Give thanks for cranberries - stop frac sand mining!

As Wisconsin families plan for Thanksgiving dinners, they don't know the boom in silica sand mining here for hydraulic fracturing ("fracking") elsewhere threatens our cranberry bogs, writes dairy farmer and vice-president of Family Farm Defenders Joel Greeno in the Capital Times.

"In addition to the loss of productive farmland, fracking uses huge amounts of water. Cranberry bogs are meticulously designed to take advantage of the water stored in the marshes, which is necessary for harvesting, and growers generally set aside seven acres of land for every acre planted to store this water. Marshes surrounded by sand pits will eventually lose water as it seeps into the pits, leaving berry growers high and dry."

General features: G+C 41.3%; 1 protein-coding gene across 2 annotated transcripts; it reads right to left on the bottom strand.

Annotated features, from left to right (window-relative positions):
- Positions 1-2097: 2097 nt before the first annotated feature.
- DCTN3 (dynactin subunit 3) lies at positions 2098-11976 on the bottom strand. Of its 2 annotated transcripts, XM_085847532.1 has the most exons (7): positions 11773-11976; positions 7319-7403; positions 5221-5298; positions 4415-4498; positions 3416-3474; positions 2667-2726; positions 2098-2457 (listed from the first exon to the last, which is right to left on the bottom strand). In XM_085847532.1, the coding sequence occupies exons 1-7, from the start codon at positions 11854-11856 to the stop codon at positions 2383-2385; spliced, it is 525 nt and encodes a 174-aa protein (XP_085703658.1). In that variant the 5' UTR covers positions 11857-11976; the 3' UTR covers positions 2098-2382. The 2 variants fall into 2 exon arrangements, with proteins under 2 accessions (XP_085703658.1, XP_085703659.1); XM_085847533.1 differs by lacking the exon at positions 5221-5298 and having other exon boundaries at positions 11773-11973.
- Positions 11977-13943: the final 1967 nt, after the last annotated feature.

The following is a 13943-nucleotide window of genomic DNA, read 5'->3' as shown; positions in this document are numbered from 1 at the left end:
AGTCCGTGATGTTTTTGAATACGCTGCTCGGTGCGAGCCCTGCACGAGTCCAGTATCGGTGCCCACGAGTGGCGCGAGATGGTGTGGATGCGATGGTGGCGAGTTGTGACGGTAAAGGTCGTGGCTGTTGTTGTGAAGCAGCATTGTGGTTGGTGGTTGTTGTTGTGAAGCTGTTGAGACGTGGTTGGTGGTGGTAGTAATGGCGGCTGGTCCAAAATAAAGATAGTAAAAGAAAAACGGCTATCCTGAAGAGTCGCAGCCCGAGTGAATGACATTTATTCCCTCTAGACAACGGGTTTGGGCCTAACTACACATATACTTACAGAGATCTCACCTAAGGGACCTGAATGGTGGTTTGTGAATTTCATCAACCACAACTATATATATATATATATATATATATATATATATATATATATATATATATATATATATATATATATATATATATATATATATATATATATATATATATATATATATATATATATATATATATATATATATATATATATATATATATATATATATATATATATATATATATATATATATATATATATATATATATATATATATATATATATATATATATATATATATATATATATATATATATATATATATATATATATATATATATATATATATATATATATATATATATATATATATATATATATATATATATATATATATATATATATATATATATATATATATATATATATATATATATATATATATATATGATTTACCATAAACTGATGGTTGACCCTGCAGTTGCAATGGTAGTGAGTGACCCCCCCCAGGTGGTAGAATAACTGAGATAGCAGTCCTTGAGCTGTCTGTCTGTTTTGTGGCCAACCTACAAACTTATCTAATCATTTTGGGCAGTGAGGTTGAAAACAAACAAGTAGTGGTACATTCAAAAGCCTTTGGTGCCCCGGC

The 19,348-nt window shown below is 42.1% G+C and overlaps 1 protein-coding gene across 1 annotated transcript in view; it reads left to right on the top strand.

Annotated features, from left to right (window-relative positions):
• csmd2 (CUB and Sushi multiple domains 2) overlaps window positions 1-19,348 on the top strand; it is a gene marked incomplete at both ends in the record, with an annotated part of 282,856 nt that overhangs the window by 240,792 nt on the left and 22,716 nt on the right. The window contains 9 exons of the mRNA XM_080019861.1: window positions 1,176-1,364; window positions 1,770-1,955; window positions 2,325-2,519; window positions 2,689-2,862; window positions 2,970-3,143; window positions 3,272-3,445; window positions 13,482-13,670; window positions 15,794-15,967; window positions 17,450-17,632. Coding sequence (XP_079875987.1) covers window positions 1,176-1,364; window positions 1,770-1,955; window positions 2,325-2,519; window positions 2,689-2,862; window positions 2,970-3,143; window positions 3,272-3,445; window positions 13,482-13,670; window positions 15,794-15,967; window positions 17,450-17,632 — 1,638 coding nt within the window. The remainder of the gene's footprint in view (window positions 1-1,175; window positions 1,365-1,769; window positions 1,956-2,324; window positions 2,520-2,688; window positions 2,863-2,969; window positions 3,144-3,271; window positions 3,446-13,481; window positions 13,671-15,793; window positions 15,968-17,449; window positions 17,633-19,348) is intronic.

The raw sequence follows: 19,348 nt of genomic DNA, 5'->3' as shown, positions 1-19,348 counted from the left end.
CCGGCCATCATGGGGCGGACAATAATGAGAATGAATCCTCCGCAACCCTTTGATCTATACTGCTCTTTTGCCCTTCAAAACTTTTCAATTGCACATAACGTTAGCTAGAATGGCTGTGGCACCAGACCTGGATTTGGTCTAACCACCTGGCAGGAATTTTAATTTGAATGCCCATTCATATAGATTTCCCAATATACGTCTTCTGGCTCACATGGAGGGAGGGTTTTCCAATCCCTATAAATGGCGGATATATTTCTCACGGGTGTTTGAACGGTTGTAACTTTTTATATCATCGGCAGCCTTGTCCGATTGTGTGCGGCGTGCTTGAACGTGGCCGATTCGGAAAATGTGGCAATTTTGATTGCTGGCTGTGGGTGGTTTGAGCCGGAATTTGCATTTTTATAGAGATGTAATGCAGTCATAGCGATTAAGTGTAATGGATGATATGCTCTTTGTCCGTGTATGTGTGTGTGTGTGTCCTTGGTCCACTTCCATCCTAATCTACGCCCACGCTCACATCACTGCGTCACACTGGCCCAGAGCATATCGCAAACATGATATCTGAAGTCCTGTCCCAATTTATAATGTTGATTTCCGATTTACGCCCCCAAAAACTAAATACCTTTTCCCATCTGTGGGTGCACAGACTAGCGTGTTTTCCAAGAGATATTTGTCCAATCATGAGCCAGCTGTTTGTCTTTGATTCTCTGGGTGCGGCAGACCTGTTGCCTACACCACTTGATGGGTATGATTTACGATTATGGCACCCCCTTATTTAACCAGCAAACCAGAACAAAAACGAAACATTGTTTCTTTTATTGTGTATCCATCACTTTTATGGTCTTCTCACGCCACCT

The cost to Wisconsin and our farmers would be steep. "Wild cranberries are native to central Wisconsin's marshlands, and cranberries have become the state’s largest fruit crop. They contribute $350 million and 7,200 jobs to our state’s economy, while comprising almost 60 percent of the nation’s total harvest."